Horace Darwin’s Notebook
This image is taken from a notebook kept by Horace Darwin to record his ideas for all manner of mechanical devices, including a self-adjusting spanner, brakes for India rubber tyres, an electro-magnetic traction engine and this, a self-adjusting weir. By using an axle, a hydraulic ram, and a water wheel to power pumps, it allows for a constant quantity of water to flow over the weir.
Darwin, the ninth child of the naturalist Charles Darwin and his wife Emma, began recording his ideas in this notebook in 1873 whilst he was an undergraduate in Cambridge. After graduating BA in 1874, he spent the next three years as an apprentice at an engineering company where his interest in mechanical devices and scientific investigations proved invaluable in his work designing and building scientific instruments. In 1877 Darwin returned to Cambridge and began constructing apparatus and research equipment for University friends involved in the burgeoning scientific work being carried out at Cambridge, much of it now dependent on precision measurements and recording of events. In 1878 the University set up its own in-house instrument makers, but it proved unable to supply the necessary equipment, and in 1881 Darwin, in partnership with A.G. Dew Smith, formed the Cambridge Scientific Instrument Company to service the growing demand. Initially the company supplied the University and prominent scientists associated with Cambridge, such as Lord Rayleigh and J.J. Thomson. It then sold instruments to schools and colleges as scientific experimentation became more widespread in the classroom, whilst Darwin also started to develop instruments for industry, which was becoming increasingly reliant on instruments for process control.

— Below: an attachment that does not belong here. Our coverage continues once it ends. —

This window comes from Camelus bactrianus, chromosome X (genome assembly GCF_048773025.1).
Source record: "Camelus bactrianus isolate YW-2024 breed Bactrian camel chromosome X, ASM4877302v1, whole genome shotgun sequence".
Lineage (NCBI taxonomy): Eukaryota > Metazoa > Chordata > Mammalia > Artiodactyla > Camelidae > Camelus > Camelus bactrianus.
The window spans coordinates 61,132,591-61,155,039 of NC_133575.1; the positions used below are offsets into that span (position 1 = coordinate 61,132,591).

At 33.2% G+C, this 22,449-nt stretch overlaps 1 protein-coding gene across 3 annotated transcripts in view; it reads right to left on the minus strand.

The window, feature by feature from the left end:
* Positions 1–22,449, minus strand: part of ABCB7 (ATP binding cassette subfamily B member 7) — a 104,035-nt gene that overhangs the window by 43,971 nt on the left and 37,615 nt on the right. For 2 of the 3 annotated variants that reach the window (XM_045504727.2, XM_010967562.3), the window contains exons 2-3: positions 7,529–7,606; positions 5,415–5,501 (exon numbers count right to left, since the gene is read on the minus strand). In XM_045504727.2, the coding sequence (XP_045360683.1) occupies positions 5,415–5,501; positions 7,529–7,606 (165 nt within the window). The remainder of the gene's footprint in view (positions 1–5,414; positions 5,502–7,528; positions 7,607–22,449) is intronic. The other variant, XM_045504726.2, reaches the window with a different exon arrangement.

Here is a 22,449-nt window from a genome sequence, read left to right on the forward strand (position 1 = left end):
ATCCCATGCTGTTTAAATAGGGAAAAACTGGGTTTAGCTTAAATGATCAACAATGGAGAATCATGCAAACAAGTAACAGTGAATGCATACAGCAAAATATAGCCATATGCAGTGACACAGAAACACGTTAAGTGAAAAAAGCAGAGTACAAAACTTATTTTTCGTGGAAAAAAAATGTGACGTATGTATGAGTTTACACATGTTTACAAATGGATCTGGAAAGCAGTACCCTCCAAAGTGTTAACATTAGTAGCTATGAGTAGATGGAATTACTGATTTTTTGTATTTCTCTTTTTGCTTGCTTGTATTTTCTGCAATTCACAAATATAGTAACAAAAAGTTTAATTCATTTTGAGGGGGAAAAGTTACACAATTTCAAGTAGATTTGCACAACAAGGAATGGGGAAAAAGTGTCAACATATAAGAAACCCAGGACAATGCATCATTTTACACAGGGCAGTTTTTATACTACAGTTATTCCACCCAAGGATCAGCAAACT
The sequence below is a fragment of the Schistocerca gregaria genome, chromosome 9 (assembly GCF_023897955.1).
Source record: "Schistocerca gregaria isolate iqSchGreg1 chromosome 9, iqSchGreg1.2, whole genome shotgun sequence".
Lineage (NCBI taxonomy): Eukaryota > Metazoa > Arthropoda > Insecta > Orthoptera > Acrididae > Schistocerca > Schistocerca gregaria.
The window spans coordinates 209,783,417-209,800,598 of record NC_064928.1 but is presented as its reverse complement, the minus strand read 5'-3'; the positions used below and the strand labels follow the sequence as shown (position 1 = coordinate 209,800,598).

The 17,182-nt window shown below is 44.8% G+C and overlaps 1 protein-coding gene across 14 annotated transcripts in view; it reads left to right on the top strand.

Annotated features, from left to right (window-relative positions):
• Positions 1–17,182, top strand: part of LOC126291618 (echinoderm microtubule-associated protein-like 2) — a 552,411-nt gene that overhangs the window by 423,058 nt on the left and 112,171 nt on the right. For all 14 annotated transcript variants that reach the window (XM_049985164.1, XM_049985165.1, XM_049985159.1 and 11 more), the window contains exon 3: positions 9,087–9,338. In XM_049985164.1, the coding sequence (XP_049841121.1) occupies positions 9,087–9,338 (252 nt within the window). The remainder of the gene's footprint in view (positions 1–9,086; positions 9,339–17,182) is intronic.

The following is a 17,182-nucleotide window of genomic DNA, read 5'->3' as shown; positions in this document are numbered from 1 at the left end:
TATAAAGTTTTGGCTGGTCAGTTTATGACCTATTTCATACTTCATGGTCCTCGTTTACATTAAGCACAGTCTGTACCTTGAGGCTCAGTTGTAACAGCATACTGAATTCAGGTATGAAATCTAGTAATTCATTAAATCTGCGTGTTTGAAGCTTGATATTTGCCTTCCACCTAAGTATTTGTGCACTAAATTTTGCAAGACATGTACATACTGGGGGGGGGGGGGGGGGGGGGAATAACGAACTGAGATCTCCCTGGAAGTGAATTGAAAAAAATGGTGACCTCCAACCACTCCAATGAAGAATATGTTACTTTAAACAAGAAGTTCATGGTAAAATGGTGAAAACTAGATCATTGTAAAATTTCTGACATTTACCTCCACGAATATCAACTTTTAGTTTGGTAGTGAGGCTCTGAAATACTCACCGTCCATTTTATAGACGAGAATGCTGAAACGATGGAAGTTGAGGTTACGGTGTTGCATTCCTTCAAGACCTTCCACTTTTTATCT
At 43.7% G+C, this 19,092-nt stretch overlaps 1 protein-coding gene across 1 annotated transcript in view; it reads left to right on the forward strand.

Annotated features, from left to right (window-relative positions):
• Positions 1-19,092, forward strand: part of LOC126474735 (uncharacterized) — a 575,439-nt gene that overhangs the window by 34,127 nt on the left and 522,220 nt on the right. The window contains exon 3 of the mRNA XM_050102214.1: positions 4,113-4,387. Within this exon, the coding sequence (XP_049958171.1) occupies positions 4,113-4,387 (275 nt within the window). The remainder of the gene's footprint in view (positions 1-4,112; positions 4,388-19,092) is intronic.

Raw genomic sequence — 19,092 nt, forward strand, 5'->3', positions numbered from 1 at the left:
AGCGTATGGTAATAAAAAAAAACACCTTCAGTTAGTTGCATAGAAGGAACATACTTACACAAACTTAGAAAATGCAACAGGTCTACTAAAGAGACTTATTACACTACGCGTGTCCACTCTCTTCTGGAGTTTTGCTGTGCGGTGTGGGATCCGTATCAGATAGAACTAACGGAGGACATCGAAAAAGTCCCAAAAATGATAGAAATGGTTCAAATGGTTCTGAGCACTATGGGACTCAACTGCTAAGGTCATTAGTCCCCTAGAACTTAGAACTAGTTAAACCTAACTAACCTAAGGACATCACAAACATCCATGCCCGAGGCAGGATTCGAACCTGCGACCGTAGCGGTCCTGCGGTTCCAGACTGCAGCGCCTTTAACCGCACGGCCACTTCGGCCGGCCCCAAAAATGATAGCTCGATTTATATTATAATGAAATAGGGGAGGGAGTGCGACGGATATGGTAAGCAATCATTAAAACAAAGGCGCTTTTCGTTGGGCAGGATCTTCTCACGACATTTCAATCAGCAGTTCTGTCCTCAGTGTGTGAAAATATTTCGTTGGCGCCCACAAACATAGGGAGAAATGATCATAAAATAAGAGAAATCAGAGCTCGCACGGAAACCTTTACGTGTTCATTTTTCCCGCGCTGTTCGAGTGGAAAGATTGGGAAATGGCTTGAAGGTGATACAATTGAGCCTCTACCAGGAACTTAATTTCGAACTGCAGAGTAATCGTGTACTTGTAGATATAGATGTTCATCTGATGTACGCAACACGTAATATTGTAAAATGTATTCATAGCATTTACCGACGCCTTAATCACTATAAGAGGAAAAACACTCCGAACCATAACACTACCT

Darwin continued to use this notebook until 1890, though most of his notes date from his time as a student and during his apprenticeship. The ideas mostly involve basic control mechanisms and the more detailed analytical and measuring apparatus, which he would go on to design, do not feature. However, the diagrams and notes show the workings of an innovative and sophisticated engineer, very much ahead of his time.
The notebook is part of the Cambridge Scientific Instrument Company archive, which contains a wide range of material relating to the development and work of the company. It is available for consultation in the Manuscripts Reading Room. For more information, contact the Manuscripts department.